Post General Election poll for the TUC: the full results

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Thursday, June 29th, 2017

At 10pm on Thursday 8th June, the polls closed in Britain’s snap General Election and results began rolling in. We quickly learned that the Conservative government had lost ground while Labour increased its vote share and number of seats. By morning, the result: a hung Parliament with the Conservatives as the largest party. On that same morning, 9th June, GQR began fieldwork on the Trades Union Congress’s post-election poll of Great Britain. It captured the views of over 3,000 people on the state of the country, the main parties and the key policies discussed during the election campaign.

Today we publish full results from the poll, which offer a deep and detailed look at the attitudes behind how people voted, and point toward some key areas of policy debate in the coming Parliament; not least austerity and public spending, workers’ rights and the Brexit negotiations. We hope you’ll find the results of interest and that this evidence makes a positive contribution to ongoing discussion and debate about the direction of the country.

The project was led by Stan Greenberg and Peter McLeod, and advised by James Morris of Edelman.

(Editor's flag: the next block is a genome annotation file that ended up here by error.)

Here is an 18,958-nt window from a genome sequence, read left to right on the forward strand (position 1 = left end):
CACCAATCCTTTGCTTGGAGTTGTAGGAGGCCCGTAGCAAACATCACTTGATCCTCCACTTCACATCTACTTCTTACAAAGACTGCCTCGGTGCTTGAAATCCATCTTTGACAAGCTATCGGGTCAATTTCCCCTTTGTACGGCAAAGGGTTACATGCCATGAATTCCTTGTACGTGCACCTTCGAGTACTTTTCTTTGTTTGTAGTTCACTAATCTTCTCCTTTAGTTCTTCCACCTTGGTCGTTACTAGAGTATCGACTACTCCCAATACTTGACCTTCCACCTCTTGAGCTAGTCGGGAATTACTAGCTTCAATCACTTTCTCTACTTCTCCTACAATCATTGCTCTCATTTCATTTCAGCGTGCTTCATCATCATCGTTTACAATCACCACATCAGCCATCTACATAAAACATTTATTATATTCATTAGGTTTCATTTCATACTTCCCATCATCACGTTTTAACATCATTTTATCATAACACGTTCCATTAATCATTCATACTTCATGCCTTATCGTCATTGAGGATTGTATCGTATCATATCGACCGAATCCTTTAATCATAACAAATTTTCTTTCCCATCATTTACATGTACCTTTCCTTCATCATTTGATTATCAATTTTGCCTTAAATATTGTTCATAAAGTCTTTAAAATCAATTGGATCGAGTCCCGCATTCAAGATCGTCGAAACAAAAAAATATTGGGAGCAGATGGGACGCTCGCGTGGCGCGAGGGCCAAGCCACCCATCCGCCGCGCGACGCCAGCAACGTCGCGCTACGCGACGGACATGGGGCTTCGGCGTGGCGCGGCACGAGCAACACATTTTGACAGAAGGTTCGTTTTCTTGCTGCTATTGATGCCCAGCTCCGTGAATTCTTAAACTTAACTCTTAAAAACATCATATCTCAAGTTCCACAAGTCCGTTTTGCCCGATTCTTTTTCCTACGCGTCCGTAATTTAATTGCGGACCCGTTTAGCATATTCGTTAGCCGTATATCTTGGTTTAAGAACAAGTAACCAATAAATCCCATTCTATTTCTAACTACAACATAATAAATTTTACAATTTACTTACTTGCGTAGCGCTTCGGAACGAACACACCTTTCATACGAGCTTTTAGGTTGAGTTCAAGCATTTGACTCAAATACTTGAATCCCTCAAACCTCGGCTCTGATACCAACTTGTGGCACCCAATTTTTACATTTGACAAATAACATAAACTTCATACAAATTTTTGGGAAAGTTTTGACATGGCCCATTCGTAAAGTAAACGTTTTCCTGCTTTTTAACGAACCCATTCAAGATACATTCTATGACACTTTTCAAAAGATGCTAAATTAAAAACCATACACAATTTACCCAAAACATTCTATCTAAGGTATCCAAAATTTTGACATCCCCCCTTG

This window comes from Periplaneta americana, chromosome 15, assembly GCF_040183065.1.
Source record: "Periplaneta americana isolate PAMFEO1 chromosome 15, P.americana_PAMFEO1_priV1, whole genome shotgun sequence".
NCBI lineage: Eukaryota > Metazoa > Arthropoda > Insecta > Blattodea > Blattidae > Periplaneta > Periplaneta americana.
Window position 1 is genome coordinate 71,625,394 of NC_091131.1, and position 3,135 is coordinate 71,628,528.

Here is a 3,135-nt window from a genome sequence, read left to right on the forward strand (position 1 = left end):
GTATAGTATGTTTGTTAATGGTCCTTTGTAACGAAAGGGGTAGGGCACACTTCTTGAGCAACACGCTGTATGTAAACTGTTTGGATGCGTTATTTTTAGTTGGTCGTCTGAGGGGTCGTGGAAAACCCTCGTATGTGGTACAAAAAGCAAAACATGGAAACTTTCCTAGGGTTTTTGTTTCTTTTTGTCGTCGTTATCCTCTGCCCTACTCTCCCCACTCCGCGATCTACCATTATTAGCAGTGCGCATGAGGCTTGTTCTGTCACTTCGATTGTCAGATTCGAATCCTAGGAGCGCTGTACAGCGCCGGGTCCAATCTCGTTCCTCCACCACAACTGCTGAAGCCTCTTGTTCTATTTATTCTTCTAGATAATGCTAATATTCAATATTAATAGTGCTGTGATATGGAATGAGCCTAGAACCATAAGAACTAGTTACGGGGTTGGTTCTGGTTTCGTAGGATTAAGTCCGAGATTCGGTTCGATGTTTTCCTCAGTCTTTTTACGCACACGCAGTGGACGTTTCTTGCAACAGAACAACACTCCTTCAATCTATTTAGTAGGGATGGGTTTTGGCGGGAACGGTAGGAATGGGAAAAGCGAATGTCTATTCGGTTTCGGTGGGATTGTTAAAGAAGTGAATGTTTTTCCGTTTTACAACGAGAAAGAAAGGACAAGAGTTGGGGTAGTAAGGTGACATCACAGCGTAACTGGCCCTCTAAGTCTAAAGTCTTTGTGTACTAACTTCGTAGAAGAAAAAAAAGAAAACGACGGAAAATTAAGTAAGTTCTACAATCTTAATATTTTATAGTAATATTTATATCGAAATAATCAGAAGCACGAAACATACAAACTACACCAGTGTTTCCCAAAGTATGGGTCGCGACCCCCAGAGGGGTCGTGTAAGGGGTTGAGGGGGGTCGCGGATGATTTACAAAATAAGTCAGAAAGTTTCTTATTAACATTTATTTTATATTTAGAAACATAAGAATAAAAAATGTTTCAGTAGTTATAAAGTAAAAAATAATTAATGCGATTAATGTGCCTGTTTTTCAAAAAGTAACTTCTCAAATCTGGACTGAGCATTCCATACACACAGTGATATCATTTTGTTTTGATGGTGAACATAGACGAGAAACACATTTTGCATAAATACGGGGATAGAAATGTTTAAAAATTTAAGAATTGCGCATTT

·         Click here for an interactive portal where you can create customized charts of the results.
·         Download a detailed presentation of key findings, here
·         Download the questionnaire with topline data, here
·         Download data tables, here


Coverage in the Huffington Post

Some key results from the poll have been covered by the Huffington Post:

·         Tory Voters Want An End To The Public Sector Pay Freeze, New GQR/TUC Poll Shows
·         What Jeremy Corbyn Must Do To Become The Next Prime Minister
·         It’s (Still) The Economy, Stupid! Jobs More Important To Voters Than Immigration, New Poll Shows


Past surveys

GQR ran post-election polls for the TUC following the 2016 EU Referendum, and the 2015 UK General Election. Results from those studies were also published:

·         2016 EU Referendum post-election poll results
·         2015 General Election post-election poll results


For more information, please contact Peter McLeod, on Twitter @mcleodp or